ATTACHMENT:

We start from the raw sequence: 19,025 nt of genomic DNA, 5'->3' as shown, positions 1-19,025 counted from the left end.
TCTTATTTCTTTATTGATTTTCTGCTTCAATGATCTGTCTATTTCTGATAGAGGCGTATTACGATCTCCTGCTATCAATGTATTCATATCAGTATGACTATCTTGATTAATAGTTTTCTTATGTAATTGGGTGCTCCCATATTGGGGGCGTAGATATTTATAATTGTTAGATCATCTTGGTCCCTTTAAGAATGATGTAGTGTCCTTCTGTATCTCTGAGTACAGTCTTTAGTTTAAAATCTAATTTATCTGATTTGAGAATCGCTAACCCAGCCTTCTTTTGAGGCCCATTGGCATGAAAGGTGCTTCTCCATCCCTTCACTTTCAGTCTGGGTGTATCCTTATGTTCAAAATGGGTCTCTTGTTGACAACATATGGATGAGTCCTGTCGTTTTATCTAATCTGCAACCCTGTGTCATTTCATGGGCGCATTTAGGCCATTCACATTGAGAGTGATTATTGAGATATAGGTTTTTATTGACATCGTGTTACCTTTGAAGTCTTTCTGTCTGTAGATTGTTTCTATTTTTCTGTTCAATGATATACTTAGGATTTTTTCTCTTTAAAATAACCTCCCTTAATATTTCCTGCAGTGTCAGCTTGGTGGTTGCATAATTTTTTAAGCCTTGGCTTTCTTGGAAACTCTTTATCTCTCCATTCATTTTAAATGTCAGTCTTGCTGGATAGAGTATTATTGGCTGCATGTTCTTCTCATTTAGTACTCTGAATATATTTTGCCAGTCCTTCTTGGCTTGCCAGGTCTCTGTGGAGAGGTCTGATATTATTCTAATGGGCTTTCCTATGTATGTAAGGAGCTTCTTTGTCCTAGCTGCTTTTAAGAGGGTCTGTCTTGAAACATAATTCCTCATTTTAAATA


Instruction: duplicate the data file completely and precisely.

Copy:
We start from the raw sequence: 19,025 nt of genomic DNA, 5'->3' as shown, positions 1-19,025 counted from the left end.
TCTTATTTCTTTATTGATTTTCTGCTTCAATGATCTGTCTATTTCTGATAGAGGCGTATTACGATCTCCTGCTATCAATGTATTCATATCAGTATGACTATCTTGATTAATAGTTTTCTTATGTAATTGGGTGCTCCCATATTGGGGGCGTAGATATTTATAATTGTTAGATCATCTTGGTCCCTTTAAGAATGATGTAGTGTCCTTCTGTATCTCTGAGTACAGTCTTTAGTTTAAAATCTAATTTATCTGATTTGAGAATCGCTAACCCAGCCTTCTTTTGAGGCCCATTGGCATGAAAGGTGCTTCTCCATCCCTTCACTTTCAGTCTGGGTGTATCCTTATGTTCAAAATGGGTCTCTTGTTGACAACATATGGATGAGTCCTGTCGTTTTATCTAATCTGCAACCCTGTGTCATTTCATGGGCGCATTTAGGCCATTCACATTGAGAGTGATTATTGAGATATAGGTTTTTATTGACATCGTGTTACCTTTGAAGTCTTTCTGTCTGTAGATTGTTTCTATTTTTCTGTTCAATGATATACTTAGGATTTTTTCTCTTTAAAATAACCTCCCTTAATATTTCCTGCAGTGTCAGCTTGGTGGTTGCATAATTTTTTAAGCCTTGGCTTTCTTGGAAACTCTTTATCTCTCCATTCATTTTAAATGTCAGTCTTGCTGGATAGAGTATTATTGGCTGCATGTTCTTCTCATTTAGTACTCTGAATATATTTTGCCAGTCCTTCTTGGCTTGCCAGGTCTCTGTGGAGAGGTCTGATATTATTCTAATGGGCTTTCCTATGTATGTAAGGAGCTTCTTTGTCCTAGCTGCTTTTAAGAGGGTCTGTCTTGAAACATAATTCCTCATTTTAAATA